View Full Version : [ubuntu] DNS setup - nat loopback, bind9 or dnsmasq?

March 7th, 2012, 11:42 AM
Ok - I have a very messy home network as follows:

ADSL Modem/wireless router/switch

Various devices connect via wireless and use DHCP to obtain IPs

A desktop with a fixed IP connects via powerline ethernet

A media box running ubuntu 10.04 with a fixed IP connects via a wifi ethernet adapter which also has a fixed IP

Finally, a server running ubuntu 10.04 with a fixed IP which hosts a mailserver, and connects via powerline ethernet. this mailserver is accessed via a domain from outside the LAN.

Phew :D

I'm hoping to simplify this setup slightly, by moving the mail server onto the media box, and killing off the other server. As part of this move, I'm trying to install a dns solution, so that I can use the same domain to access the mailserver when I'm connected via wifi within the LAN.

I am able to use NAT loopback on the router at the moment, but I believe this isn't the best option, and that a home DNS server would do a better job. I have installed bind9 on the media server to test, and managed to get something working but it was not stable - many DNS requests timed out.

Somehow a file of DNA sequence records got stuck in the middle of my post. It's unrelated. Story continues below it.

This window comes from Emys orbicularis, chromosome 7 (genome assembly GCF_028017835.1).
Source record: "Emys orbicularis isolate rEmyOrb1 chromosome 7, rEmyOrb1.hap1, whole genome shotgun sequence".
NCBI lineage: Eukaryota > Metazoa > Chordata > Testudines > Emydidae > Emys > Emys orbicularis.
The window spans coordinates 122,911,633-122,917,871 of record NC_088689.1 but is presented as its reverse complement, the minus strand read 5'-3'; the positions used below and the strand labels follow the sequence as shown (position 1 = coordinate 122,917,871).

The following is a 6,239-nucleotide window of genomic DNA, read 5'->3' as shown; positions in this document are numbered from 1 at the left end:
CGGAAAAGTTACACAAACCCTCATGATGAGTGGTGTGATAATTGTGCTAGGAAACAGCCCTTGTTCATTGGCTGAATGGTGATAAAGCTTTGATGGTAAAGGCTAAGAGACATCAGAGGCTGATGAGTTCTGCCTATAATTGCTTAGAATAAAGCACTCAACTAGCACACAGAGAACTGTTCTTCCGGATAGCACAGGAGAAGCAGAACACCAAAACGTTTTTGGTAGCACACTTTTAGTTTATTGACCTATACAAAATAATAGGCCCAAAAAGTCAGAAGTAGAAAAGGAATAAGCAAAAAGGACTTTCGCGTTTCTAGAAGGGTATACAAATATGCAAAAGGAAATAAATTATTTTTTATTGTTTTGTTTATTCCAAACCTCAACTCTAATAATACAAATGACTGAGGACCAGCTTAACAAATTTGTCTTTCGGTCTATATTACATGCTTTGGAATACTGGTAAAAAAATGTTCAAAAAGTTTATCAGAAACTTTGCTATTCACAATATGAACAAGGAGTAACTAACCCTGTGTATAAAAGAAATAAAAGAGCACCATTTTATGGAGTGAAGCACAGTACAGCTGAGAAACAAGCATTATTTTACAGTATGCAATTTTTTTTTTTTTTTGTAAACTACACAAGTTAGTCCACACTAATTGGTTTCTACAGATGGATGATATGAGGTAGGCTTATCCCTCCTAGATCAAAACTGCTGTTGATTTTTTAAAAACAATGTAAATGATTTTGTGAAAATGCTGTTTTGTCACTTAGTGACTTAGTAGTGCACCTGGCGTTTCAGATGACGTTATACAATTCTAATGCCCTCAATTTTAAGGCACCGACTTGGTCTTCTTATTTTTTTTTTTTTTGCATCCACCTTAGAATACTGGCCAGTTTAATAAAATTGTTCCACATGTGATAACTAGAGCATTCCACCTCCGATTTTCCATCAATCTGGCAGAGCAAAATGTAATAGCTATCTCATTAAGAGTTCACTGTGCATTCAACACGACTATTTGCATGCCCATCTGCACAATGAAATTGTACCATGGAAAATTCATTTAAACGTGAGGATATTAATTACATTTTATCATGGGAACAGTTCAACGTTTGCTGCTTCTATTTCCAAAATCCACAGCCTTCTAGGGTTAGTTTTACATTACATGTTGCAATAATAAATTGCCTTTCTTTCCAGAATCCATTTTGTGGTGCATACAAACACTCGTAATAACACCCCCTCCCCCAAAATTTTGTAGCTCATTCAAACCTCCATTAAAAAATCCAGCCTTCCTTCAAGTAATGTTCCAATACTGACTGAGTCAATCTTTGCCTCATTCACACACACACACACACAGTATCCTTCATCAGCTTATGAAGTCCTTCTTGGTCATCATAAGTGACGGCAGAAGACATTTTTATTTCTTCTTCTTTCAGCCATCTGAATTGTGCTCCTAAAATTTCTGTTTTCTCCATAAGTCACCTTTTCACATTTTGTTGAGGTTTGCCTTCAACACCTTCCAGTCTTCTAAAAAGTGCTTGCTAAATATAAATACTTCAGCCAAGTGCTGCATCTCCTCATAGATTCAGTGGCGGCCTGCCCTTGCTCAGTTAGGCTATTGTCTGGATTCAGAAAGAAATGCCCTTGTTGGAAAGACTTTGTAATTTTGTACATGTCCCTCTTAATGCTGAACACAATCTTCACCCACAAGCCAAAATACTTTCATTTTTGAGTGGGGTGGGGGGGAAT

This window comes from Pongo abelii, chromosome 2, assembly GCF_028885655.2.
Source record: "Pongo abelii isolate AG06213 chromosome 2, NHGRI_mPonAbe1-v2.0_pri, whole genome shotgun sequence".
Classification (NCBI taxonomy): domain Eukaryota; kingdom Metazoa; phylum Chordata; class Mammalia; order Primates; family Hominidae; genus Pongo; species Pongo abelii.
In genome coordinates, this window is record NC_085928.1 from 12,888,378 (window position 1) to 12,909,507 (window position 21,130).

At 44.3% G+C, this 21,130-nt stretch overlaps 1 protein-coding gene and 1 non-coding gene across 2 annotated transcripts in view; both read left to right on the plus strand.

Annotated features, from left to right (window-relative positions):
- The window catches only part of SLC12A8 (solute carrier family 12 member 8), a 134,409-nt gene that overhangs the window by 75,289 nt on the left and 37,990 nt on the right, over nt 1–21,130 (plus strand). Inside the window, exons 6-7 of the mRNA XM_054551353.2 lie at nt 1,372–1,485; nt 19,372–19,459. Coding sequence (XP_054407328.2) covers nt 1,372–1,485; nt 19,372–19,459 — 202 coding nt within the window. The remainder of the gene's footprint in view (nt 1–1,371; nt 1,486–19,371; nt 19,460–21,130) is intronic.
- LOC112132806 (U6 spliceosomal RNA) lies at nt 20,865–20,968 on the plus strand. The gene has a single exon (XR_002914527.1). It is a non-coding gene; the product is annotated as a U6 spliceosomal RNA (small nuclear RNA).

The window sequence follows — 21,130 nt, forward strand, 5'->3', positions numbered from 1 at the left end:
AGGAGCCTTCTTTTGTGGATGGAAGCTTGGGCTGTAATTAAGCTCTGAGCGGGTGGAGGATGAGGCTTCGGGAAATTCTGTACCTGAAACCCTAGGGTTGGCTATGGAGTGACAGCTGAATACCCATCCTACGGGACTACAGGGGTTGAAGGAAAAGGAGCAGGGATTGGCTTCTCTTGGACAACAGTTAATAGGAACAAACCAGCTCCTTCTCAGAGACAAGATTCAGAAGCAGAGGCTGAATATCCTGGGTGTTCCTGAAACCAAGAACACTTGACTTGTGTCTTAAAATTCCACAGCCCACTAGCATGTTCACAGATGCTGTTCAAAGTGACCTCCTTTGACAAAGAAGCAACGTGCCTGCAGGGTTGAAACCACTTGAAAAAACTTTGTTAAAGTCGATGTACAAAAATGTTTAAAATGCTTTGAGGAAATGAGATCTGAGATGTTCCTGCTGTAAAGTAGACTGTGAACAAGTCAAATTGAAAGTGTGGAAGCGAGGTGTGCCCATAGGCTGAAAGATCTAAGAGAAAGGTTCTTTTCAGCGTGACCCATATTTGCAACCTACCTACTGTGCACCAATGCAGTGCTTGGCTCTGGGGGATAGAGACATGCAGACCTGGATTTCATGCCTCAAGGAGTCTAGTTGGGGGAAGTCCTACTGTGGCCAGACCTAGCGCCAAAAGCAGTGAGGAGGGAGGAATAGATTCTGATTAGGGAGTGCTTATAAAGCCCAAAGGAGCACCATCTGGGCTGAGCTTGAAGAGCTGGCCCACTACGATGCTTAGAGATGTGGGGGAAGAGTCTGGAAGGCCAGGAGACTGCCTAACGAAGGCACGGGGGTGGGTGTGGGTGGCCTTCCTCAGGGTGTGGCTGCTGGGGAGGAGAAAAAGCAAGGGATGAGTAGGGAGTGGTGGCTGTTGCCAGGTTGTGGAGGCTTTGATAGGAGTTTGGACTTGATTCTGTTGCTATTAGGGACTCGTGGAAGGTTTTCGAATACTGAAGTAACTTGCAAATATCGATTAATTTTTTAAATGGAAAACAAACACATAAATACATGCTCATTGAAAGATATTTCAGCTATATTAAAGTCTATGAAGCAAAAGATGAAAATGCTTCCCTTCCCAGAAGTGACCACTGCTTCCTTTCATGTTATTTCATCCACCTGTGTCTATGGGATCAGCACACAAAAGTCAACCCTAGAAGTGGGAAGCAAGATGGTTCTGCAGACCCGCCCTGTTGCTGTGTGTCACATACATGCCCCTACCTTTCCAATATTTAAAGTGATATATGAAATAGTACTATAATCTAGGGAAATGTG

I configured the router to supply the ip of the mediaserver as DNS to clients connected via DHCP, and the mediaserver has my ISPs DNSservers added as forwarders.

Does anyone know a more elegant solution to the problem - I can't be the only person hitting this wall can I? Thanks for any help...

Derek Karpinski
March 8th, 2012, 08:38 PM
Is your router capable of being flashed with dd-wrt? If so, you could set your router to deal with DNS via built in dnsmasq, DHCP, etc. dd-wrt is basically a very lightweight linux distro for routers.

It's really a powerful setup that I'd recomment to anyone.

Check here to see if your router can run it........and follow instructions to the 'T' if you decide to flash it with dd-wrt.


March 20th, 2012, 12:54 PM
thanks for the suggestion. My router isn't capable of running 3rd party firmware unfortunately. Is this really an unusual situation? I'd have thought lots of people who run home servers would need to have local access via a domain, but perhaps I'm missing something really obvious. I suppose if i have to i can just host my mail server off-site...

March 20th, 2012, 02:44 PM